ORTHOPAEDIC MEDICINE SPECIALTIES FOR PAIN TREATMENT
Orthopaedic medicine is a specialty devoted to the evaluation, diagnosis and non-operative treatment for pain caused by musculoskeletal diseases to aid in pain management. Diagnostic modalities include a comprehensive history, a detailed and specific physical examination, radiologic evaluations and local anesthetic blocks for pain treatment. Therapeutic modalities for pain management encompass manipulations, corticosteroid or proliferant injections with and without fluoroscopic guidance, therapeutic exercise and use of pharmaceutical, nutriceutical, herbal and/or homeopathic based pain treatment.
The evolution began in 1741 when Nicholas Andre, at that time a Professor of Medicine at the University of Paris, coined the word “orthopaedic”. He published a book with the same title. The etymology of orthopaedic is based on two greek roots: “orthos” and “paedia” which translate to “straight” and “rearing of children” respectively. His illustration of a staff that is used to straighten a growing tree is known world wide.
For more than two centuries orthopaedists were physicians or surgeons concerned with musculoskeletal deformities: scoliosis, infections of bones and joints, poliomyelitis and congenital defects such as Erb’s palsy, clubfoot and hip dislocations. Until the 20th century most orthopaedic treatments were manipulations and mechanical support with braces and plaster casts.
The American Orthopaedic Association was founded in 1887. The separation of orthopaedic surgery from general surgery took place in 1934 with the establishment of a separate board. According to the late Dr. Cyriax, orthopaedic medicine was established in 1929. The American Association of Orthopaedic Medicine was founded in 1982.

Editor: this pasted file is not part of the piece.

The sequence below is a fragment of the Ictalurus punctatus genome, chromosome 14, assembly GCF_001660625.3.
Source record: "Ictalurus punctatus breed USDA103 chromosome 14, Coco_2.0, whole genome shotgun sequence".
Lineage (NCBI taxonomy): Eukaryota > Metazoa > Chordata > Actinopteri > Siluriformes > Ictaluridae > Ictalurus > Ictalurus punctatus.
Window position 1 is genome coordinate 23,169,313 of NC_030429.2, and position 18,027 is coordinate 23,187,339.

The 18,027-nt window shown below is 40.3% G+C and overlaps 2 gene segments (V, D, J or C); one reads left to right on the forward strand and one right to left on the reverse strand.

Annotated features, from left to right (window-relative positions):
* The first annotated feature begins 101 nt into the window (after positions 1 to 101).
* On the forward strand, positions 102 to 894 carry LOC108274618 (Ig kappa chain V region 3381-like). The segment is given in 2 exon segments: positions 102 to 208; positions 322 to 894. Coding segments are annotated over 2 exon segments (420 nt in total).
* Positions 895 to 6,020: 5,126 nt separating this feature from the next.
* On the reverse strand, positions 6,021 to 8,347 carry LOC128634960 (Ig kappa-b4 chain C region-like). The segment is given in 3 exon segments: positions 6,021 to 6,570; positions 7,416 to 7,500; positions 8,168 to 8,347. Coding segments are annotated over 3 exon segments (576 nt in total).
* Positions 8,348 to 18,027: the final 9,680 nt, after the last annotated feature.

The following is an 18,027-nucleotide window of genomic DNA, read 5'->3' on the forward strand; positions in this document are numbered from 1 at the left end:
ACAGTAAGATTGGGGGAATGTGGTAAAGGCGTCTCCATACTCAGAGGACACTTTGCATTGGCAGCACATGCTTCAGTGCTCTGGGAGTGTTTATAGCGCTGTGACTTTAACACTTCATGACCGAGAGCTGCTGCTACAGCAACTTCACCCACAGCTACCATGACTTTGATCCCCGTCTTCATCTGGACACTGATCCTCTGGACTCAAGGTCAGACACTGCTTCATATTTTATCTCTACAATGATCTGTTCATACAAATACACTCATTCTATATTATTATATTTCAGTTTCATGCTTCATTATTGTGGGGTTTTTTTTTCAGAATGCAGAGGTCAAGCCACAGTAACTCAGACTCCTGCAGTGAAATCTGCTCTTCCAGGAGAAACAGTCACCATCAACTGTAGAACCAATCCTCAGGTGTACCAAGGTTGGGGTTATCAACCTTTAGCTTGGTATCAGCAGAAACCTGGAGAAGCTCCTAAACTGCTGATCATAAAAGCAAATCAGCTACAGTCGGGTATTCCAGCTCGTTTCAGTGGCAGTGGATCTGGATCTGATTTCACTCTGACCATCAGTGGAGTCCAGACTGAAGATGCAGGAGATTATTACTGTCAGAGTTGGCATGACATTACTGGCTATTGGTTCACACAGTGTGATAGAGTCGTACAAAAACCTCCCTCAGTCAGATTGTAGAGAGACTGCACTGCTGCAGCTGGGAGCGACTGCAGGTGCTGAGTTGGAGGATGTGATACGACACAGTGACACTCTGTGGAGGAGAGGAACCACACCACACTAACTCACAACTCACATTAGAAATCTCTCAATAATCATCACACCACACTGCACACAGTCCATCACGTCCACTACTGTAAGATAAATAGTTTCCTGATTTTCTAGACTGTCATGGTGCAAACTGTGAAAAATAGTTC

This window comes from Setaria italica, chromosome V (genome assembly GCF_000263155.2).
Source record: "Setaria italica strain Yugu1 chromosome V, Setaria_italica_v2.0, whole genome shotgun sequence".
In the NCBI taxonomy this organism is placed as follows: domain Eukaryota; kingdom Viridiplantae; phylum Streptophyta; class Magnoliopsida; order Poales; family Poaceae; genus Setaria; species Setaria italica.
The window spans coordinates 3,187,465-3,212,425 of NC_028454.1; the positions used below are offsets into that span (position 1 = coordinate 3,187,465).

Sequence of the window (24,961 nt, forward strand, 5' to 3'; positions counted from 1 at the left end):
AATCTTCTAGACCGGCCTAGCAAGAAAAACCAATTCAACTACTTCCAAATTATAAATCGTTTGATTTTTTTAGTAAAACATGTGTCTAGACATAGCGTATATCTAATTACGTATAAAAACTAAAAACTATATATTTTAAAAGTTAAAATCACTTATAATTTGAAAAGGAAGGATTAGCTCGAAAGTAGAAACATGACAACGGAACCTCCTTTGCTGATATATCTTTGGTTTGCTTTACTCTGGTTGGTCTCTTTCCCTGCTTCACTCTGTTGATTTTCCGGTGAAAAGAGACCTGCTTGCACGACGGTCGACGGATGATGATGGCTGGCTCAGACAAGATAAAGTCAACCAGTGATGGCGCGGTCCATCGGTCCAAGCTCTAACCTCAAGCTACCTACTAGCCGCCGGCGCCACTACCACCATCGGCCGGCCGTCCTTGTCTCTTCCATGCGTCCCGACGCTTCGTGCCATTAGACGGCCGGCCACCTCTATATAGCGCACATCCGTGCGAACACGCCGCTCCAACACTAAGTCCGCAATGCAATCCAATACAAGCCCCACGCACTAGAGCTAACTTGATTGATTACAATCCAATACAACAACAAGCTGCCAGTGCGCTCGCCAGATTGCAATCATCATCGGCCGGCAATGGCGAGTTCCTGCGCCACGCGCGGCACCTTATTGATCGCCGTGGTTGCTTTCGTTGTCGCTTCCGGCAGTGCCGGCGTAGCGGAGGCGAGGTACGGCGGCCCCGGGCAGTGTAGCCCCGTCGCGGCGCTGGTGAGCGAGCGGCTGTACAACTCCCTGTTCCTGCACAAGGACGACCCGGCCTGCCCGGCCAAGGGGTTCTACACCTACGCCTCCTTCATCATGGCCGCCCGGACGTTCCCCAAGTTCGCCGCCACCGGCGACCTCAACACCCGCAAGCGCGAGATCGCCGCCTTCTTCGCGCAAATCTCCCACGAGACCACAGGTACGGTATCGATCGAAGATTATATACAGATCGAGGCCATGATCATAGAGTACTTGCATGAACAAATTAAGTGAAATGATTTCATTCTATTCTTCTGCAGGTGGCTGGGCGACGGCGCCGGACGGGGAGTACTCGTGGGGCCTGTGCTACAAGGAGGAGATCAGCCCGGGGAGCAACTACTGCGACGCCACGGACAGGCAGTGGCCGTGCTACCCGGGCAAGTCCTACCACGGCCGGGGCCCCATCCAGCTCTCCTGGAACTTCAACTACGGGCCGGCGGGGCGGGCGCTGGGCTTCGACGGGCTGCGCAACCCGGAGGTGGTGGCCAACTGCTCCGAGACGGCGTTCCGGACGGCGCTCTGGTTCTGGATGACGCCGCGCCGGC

The accumulation of knowledge remains constant. The evolution of pain management continues.
The diagrams above are from a recent study where the stem cells were placed blindly into the joint (intra-articular) versus exactly on the lesion (local adherent). The control was just injection of saline, which is far left. Notice that the purple stained cells on the surface are new cartilage cells (the blue cells under that are bone). The control shows little change. The intra-articular blind injection isn’t much better, and when the cells are placed directly on the specific damaged spot within the joint (far right local adherent) we see good cartilage repair. The same would hold true to injecting cells into a specific tendon, ligament, part of a meniscus, labrum, etc.
Additionally, one problem for collecting bone marrow stem cells is that the area at the back of the hip where they are harvested has some pitfalls. If the doctor performs this type of collection without imaging guidance (blind without using either fluoroscopy or ultrasound), the chance of taking cells from the wrong area goes up dramatically. In this area of the back of the hip, there’s a paper thin part of the pelvis that if tapped by the doctor, will almost always result in a blood collection only, rather than a bone marrow aspirate. Precision is the key to a Regenexx physician’s ability to maximize stem cells during the harvesting procedure.